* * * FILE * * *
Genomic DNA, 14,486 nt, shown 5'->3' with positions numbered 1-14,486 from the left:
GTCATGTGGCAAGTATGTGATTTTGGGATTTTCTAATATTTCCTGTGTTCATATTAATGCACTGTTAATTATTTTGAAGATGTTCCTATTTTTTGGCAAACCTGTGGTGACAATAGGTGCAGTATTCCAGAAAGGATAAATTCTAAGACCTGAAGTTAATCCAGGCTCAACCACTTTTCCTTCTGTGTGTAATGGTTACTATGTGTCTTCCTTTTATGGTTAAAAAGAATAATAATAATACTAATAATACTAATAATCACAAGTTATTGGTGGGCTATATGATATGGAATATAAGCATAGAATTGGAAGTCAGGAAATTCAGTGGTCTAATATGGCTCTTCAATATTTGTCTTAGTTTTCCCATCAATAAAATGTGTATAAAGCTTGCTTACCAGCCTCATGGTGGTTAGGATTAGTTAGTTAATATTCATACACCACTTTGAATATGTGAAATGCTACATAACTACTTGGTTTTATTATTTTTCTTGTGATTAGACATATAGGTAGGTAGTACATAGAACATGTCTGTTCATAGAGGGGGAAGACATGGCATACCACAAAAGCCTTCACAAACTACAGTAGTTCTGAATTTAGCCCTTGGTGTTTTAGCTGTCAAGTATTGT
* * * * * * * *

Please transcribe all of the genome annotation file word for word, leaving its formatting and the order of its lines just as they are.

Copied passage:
Genomic DNA, 14,486 nt, shown 5'->3' with positions numbered 1-14,486 from the left:
GTCATGTGGCAAGTATGTGATTTTGGGATTTTCTAATATTTCCTGTGTTCATATTAATGCACTGTTAATTATTTTGAAGATGTTCCTATTTTTTGGCAAACCTGTGGTGACAATAGGTGCAGTATTCCAGAAAGGATAAATTCTAAGACCTGAAGTTAATCCAGGCTCAACCACTTTTCCTTCTGTGTGTAATGGTTACTATGTGTCTTCCTTTTATGGTTAAAAAGAATAATAATAATACTAATAATACTAATAATCACAAGTTATTGGTGGGCTATATGATATGGAATATAAGCATAGAATTGGAAGTCAGGAAATTCAGTGGTCTAATATGGCTCTTCAATATTTGTCTTAGTTTTCCCATCAATAAAATGTGTATAAAGCTTGCTTACCAGCCTCATGGTGGTTAGGATTAGTTAGTTAATATTCATACACCACTTTGAATATGTGAAATGCTACATAACTACTTGGTTTTATTATTTTTCTTGTGATTAGACATATAGGTAGGTAGTACATAGAACATGTCTGTTCATAGAGGGGGAAGACATGGCATACCACAAAAGCCTTCACAAACTACAGTAGTTCTGAATTTAGCCCTTGGTGTTTTAGCTGTCAAGTATTGT